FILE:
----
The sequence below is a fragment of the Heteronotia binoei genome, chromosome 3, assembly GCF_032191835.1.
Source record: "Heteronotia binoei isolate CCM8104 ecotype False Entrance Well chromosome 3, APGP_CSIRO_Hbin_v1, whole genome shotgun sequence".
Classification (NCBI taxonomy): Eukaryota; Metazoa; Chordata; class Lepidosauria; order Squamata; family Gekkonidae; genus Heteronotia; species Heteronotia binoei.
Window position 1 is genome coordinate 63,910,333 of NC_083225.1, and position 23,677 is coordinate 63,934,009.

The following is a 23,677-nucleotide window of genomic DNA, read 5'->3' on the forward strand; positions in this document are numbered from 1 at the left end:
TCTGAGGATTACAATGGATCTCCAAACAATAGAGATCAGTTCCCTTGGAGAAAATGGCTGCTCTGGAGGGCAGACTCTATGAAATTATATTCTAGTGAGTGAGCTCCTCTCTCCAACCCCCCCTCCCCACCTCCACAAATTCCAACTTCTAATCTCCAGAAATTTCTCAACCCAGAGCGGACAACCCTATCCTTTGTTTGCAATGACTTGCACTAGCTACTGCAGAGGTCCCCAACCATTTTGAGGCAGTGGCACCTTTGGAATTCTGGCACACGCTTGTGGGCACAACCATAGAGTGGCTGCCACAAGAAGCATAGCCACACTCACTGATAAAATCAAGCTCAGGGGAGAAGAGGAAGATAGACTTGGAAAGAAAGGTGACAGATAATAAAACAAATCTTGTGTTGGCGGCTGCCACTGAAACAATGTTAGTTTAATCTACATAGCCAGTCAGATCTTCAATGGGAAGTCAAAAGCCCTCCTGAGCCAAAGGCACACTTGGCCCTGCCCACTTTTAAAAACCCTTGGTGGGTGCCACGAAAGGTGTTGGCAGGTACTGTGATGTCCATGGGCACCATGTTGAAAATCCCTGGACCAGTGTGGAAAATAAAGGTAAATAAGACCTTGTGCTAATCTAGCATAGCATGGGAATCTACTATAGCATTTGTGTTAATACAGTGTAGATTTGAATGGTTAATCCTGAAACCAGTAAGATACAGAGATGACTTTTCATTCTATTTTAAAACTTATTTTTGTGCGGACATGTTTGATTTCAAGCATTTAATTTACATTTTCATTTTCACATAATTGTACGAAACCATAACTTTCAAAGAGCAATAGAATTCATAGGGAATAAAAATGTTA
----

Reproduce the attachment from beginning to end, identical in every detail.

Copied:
The sequence below is a fragment of the Heteronotia binoei genome, chromosome 3, assembly GCF_032191835.1.
Source record: "Heteronotia binoei isolate CCM8104 ecotype False Entrance Well chromosome 3, APGP_CSIRO_Hbin_v1, whole genome shotgun sequence".
Classification (NCBI taxonomy): Eukaryota; Metazoa; Chordata; class Lepidosauria; order Squamata; family Gekkonidae; genus Heteronotia; species Heteronotia binoei.
Window position 1 is genome coordinate 63,910,333 of NC_083225.1, and position 23,677 is coordinate 63,934,009.

The following is a 23,677-nucleotide window of genomic DNA, read 5'->3' on the forward strand; positions in this document are numbered from 1 at the left end:
TCTGAGGATTACAATGGATCTCCAAACAATAGAGATCAGTTCCCTTGGAGAAAATGGCTGCTCTGGAGGGCAGACTCTATGAAATTATATTCTAGTGAGTGAGCTCCTCTCTCCAACCCCCCCTCCCCACCTCCACAAATTCCAACTTCTAATCTCCAGAAATTTCTCAACCCAGAGCGGACAACCCTATCCTTTGTTTGCAATGACTTGCACTAGCTACTGCAGAGGTCCCCAACCATTTTGAGGCAGTGGCACCTTTGGAATTCTGGCACACGCTTGTGGGCACAACCATAGAGTGGCTGCCACAAGAAGCATAGCCACACTCACTGATAAAATCAAGCTCAGGGGAGAAGAGGAAGATAGACTTGGAAAGAAAGGTGACAGATAATAAAACAAATCTTGTGTTGGCGGCTGCCACTGAAACAATGTTAGTTTAATCTACATAGCCAGTCAGATCTTCAATGGGAAGTCAAAAGCCCTCCTGAGCCAAAGGCACACTTGGCCCTGCCCACTTTTAAAAACCCTTGGTGGGTGCCACGAAAGGTGTTGGCAGGTACTGTGATGTCCATGGGCACCATGTTGAAAATCCCTGGACCAGTGTGGAAAATAAAGGTAAATAAGACCTTGTGCTAATCTAGCATAGCATGGGAATCTACTATAGCATTTGTGTTAATACAGTGTAGATTTGAATGGTTAATCCTGAAACCAGTAAGATACAGAGATGACTTTTCATTCTATTTTAAAACTTATTTTTGTGCGGACATGTTTGATTTCAAGCATTTAATTTACATTTTCATTTTCACATAATTGTACGAAACCATAACTTTCAAAGAGCAATAGAATTCATAGGGAATAAAAATGTTA